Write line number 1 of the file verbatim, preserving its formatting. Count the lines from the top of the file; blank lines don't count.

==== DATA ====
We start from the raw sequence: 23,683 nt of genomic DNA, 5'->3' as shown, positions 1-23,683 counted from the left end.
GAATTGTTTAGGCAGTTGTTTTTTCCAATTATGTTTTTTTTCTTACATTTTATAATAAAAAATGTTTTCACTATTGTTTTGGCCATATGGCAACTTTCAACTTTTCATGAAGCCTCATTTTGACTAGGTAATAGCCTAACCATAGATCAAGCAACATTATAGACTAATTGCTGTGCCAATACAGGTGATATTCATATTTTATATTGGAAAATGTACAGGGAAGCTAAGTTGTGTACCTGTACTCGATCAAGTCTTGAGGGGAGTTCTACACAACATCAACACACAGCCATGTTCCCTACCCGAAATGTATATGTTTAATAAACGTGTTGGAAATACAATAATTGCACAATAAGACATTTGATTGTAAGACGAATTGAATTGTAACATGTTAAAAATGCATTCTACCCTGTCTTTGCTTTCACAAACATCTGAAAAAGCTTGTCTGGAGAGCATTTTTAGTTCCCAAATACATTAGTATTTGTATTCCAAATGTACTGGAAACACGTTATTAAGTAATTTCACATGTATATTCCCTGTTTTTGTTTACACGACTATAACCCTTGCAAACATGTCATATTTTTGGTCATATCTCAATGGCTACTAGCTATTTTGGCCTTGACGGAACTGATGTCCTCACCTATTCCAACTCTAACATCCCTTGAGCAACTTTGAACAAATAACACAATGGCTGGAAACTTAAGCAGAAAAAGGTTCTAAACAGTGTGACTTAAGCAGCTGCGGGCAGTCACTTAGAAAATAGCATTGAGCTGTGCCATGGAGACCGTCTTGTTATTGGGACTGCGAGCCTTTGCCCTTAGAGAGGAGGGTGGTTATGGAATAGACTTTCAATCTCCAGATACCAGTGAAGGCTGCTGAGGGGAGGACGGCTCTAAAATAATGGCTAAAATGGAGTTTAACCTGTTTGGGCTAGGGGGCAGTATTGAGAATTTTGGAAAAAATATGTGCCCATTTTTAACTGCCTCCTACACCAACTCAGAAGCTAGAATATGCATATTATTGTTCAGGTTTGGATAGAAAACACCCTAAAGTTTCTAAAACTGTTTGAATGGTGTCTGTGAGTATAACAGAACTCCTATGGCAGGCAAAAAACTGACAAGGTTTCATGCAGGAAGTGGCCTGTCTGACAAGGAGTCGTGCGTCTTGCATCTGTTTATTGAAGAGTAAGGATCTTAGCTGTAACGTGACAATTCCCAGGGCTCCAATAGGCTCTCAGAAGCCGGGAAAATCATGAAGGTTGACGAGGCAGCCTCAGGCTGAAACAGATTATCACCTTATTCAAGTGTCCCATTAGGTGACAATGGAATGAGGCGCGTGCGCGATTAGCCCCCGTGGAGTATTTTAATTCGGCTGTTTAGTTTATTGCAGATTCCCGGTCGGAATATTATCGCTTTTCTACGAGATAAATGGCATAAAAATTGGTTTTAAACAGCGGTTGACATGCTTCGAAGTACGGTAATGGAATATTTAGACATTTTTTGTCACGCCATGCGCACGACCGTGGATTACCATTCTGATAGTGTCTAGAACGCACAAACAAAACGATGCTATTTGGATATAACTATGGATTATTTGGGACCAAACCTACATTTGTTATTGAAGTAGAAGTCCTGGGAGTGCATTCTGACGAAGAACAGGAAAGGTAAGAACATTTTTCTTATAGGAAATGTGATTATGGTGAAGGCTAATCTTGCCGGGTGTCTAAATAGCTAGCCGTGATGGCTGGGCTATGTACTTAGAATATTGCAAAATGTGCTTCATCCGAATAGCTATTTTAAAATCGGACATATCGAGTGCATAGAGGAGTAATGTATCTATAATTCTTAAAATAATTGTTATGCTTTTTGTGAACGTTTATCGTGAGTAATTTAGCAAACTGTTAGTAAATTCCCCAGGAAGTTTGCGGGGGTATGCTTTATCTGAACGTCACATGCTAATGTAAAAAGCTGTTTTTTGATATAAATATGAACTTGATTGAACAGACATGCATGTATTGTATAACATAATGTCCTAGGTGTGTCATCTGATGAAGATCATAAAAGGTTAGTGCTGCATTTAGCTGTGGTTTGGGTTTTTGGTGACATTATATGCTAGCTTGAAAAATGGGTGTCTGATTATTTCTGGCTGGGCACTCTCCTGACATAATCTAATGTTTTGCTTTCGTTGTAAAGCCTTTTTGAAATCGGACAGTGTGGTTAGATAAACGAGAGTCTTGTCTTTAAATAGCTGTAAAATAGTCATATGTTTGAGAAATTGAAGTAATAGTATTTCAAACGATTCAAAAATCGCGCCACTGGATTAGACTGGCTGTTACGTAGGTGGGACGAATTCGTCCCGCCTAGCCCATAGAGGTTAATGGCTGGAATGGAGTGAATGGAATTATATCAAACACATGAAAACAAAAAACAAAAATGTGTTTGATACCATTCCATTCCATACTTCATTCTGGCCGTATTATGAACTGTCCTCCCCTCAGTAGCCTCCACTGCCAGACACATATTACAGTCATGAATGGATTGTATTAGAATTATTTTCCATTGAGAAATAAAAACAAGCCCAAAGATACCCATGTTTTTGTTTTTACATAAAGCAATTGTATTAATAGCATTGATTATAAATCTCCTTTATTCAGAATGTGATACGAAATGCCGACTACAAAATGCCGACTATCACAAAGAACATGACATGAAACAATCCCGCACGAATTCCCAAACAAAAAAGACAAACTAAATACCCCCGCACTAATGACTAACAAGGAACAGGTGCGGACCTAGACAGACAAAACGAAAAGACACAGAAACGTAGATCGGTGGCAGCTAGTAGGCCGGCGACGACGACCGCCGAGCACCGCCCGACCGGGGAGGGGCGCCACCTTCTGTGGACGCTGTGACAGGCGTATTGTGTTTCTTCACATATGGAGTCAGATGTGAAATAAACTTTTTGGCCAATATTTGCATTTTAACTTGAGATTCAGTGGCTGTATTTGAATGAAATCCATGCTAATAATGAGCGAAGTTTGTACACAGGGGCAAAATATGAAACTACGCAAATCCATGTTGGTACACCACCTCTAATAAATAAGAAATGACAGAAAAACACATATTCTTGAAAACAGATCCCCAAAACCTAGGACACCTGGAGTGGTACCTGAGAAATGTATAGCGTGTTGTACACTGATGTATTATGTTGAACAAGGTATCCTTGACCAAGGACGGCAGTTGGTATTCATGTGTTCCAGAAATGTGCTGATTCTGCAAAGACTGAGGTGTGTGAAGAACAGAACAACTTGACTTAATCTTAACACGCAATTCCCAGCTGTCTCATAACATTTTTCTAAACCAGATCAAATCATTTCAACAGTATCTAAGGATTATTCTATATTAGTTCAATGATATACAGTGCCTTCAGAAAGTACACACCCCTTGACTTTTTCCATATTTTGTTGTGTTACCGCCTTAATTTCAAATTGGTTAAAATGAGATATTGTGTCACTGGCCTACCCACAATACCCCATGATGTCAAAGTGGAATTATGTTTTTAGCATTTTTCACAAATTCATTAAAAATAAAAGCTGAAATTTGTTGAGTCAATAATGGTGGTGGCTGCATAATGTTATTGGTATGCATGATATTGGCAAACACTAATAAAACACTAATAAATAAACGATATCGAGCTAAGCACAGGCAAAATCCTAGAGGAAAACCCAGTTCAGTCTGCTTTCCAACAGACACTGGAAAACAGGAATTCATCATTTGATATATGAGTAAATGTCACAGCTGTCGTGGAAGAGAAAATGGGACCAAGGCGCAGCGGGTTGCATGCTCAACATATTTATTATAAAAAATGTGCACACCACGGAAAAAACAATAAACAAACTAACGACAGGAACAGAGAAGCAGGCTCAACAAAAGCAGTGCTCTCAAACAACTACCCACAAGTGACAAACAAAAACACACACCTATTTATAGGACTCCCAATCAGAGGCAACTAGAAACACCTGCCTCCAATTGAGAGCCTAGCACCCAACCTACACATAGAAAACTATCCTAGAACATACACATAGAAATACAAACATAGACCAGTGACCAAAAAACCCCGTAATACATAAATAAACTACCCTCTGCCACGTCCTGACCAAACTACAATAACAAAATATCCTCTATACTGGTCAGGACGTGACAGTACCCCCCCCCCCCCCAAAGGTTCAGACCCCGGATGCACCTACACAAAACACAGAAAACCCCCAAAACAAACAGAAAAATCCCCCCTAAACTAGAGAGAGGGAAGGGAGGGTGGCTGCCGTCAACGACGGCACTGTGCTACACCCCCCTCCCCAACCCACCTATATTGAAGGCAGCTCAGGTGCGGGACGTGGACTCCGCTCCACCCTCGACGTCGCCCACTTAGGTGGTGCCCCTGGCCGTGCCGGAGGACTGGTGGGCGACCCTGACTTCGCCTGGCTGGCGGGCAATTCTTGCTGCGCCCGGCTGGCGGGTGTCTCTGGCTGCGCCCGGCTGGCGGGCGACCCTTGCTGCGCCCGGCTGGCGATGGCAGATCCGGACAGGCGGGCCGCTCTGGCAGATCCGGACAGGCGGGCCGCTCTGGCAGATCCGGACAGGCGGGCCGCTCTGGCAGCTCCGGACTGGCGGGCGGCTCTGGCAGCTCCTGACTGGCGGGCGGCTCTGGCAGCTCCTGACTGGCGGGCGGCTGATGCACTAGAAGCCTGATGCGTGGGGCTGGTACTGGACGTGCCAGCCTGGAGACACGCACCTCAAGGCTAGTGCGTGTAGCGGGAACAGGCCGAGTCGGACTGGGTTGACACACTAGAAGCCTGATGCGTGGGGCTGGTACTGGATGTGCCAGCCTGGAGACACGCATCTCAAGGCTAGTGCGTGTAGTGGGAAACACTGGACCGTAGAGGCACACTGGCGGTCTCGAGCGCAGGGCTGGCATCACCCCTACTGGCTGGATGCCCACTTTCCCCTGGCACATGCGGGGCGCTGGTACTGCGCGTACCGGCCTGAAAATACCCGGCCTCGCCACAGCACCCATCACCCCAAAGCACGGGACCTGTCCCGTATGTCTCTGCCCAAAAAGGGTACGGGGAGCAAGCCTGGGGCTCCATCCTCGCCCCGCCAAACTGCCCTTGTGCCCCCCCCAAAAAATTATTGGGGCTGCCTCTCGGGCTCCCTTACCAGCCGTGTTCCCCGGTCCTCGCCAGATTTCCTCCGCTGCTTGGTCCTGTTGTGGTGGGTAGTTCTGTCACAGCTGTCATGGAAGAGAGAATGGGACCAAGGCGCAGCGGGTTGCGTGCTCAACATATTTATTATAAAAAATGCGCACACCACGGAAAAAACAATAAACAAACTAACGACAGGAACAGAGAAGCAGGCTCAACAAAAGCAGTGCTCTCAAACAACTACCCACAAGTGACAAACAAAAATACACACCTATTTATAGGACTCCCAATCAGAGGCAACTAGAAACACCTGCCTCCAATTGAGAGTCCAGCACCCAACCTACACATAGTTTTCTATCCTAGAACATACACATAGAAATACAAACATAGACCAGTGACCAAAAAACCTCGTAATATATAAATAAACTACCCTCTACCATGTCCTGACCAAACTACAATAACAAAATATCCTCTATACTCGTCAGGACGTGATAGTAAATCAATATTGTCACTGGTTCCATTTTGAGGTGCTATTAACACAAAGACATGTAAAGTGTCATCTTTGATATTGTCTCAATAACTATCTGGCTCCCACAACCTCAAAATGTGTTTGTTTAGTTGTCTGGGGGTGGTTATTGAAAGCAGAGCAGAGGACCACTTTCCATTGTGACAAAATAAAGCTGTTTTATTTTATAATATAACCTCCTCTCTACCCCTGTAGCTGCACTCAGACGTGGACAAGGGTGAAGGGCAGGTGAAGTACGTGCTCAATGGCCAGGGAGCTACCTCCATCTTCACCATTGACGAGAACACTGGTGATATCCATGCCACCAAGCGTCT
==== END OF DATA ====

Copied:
We start from the raw sequence: 23,683 nt of genomic DNA, 5'->3' as shown, positions 1-23,683 counted from the left end.